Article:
Over time, Oriental medicine practitioners demanded the use of a wider scope of machines such as X-ray and ultrasonic devices. They reached a point where the Association of Korean Medicine established an education center to give training on how to use ultrasonic devices. AKM Chairman Kim Pil-geon demonstrated how to use ultrasonic bone densitometer in January 2016. Medical doctors who saw Kim’s demonstration pointed out that Kim was wrong in all steps from measuring to diagnosing and to treating.

Each representative of the two groups, medical doctors, and Oriental medicine practitioners, even went on a hunger strike to protest each other’s demand. Choo Moo-jin, president of the Korean Medical Association, started fasting on Jan. 20, 2015 to protest the government’s move to allow the use of a modern medical device by Oriental medicine practitioners. The strike went on for six days. Just two days after Choo stopped the hunger strike, Association of Korean Medicine Chairman Kim Pil-geon began fasting to demand the use. The then-Health and Welfare Minister Moon Hyung-pyo visited him to stop it, but Kim dropped the hunger strike on the 14th day.

The ministry tried to narrow the differences between the two groups by setting up a consultation body, consisting of officials from the two groups but failed in the end.

KMA chief protests use of medical device by Oriental medicine practitioners

While the government pushed the use of the medical device by Oriental medicine practitioners during the former Park administration, it is now pushed by lawmakers in the National Assembly under the Moon Jae-in administration.

Rep. Kim Myeong-yeon of the opposition Liberty Korea Party and Rep. In Jae-keun of the ruling Democratic Party proposed a revised bill of the Medical Service Act on Sept. 6 and Sept. 8, respectively, to allow Oriental medicine practitioners to use radiation devices such as X-ray for diagnosis. The bill includes Oriental medicine practitioners as those who can use such devices.

Choo Moo-jin, KMA president, has entered a fasting demonstration starting Wednesday to protest the use of modern medical devices by Oriental doctors.

The lawmakers’ proposal faced stiff resistance from the medical service industry. The KMA released opposing statements every day.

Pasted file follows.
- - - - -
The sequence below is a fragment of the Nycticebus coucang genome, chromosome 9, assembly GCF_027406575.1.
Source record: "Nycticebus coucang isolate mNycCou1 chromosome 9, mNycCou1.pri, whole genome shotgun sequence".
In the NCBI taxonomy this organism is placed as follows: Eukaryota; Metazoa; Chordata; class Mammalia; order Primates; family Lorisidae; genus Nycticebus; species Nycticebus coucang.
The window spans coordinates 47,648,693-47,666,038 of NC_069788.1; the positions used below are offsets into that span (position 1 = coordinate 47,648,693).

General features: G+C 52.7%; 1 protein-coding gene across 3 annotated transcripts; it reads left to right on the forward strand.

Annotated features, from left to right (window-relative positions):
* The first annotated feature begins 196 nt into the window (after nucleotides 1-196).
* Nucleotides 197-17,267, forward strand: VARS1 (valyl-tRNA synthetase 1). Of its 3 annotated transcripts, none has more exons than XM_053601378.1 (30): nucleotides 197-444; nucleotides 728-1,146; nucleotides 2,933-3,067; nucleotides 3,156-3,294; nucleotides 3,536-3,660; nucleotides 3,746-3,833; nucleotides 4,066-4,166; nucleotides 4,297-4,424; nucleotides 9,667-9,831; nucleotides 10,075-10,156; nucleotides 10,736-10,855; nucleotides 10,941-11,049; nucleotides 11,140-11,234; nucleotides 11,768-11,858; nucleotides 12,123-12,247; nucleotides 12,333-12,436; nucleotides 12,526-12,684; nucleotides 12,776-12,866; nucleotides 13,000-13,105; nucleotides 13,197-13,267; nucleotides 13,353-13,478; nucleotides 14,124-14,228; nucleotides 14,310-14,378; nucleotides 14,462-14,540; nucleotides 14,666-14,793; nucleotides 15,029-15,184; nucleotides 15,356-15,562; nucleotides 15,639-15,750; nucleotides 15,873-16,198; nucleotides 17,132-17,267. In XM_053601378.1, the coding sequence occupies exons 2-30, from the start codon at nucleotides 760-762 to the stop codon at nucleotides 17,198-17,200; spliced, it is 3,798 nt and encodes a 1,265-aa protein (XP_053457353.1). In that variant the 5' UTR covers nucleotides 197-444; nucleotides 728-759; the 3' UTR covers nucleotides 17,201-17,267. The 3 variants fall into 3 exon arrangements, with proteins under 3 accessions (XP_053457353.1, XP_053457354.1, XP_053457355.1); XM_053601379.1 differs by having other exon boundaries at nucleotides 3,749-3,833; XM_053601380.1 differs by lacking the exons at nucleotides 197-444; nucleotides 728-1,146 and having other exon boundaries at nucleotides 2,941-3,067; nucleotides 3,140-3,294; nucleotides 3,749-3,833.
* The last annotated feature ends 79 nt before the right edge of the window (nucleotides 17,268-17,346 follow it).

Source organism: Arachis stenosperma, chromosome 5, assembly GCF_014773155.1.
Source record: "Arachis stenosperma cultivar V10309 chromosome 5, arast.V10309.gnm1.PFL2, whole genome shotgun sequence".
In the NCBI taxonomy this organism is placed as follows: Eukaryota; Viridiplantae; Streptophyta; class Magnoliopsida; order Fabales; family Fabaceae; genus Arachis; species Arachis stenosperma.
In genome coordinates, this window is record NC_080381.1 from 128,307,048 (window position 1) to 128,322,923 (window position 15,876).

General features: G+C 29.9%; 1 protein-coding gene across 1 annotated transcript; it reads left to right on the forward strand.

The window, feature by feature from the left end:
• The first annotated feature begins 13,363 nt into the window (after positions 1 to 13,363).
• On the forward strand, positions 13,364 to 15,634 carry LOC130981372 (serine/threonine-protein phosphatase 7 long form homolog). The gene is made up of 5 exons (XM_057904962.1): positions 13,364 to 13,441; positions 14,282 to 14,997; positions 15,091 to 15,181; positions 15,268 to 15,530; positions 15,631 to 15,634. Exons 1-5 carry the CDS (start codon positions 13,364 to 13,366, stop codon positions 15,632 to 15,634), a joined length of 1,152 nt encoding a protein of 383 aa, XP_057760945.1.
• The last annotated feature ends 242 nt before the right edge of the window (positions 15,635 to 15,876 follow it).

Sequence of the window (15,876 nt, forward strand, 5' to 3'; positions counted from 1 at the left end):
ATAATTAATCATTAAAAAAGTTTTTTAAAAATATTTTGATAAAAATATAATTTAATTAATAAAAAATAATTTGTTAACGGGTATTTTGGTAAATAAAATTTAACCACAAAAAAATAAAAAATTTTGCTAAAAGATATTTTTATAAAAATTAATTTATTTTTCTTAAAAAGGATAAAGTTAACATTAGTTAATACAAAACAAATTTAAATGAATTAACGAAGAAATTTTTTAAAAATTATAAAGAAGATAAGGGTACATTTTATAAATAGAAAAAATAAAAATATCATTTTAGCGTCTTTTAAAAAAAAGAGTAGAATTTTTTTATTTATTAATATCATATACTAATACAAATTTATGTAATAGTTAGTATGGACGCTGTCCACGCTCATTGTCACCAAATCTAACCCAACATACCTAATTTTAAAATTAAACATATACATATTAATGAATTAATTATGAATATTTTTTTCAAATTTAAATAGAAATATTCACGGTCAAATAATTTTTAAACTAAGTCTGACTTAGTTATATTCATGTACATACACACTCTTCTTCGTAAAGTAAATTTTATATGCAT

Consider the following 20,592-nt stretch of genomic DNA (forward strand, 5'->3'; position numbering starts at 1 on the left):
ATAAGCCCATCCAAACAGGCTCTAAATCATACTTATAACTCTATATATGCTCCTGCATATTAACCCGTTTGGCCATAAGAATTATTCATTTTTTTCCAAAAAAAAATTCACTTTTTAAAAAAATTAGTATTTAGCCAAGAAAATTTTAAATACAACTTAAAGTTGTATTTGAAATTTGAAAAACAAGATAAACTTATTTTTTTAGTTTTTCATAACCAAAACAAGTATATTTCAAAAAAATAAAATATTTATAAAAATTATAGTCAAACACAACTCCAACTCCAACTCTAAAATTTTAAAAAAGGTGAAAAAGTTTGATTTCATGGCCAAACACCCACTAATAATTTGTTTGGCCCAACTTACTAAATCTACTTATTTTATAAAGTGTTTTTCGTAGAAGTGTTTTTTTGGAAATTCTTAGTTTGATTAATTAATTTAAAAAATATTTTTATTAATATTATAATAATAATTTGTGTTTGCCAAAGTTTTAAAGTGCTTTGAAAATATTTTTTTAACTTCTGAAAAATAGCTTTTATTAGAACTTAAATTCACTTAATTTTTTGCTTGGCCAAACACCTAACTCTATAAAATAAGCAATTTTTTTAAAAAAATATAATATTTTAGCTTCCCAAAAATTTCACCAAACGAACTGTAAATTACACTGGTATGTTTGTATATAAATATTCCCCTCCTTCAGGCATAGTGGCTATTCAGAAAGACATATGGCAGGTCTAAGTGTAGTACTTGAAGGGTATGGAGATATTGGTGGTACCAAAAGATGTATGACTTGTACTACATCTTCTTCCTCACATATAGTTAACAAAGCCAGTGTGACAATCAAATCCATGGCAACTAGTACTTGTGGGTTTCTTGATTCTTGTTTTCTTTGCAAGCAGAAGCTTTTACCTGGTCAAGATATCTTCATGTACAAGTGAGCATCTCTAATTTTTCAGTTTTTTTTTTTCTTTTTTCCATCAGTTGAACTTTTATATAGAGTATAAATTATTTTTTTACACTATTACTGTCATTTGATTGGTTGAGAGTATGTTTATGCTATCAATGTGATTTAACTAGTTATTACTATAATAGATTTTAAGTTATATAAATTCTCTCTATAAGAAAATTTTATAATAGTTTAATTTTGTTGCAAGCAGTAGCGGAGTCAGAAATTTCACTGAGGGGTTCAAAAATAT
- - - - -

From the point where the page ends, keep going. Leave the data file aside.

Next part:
“To allow them to use modern medical device will fundamentally shake the ground of the current medical service system, which separates modern medicine from Oriental medicine. It will completely deny our licensing system, too,” the KMA said.

As shown by the AKM Chairman’s wrong demonstration in using the ultrasonic bone densitometer, it would be “needless to say” that their use of medical devices will threaten the public health, the KMA said.

Choo, President of the KMA, went on a hunger strike, again, on at 9 p.m. Wednesday at the KMA’s headquarters in Yongsan, Seoul. It is his second hunger strike since January 2015.

“I will not stop fighting until lawmakers withdraw their revision bill proposal which would allow illegal Oriental medicine practitioners to use medical devices,” Choo said.

The Korean Intern Resident Association’s emergency planning committee head Gi Dong-hoon took up the baton to protest in front of the National Assembly and passed it on KMA vice president Kim Rok-gwon who staged a solo protest there on Thursday.

The AKM, the group of Oriental medicine practitioners, criticized the KAM’s protests for “interrupting legislation.”

“It is entirely reasonable for Oriental medicine practitioners to use modern medical devices to examine patients accurately and provide the best Oriental medicine service for the public,” the AKM said in a statement.


<© Korea Biomedical Review, All rights reserved.>

Other articles by Song Soo-youn
iconMost viewed
Comments 0
Please leave the first comment.
Back to Top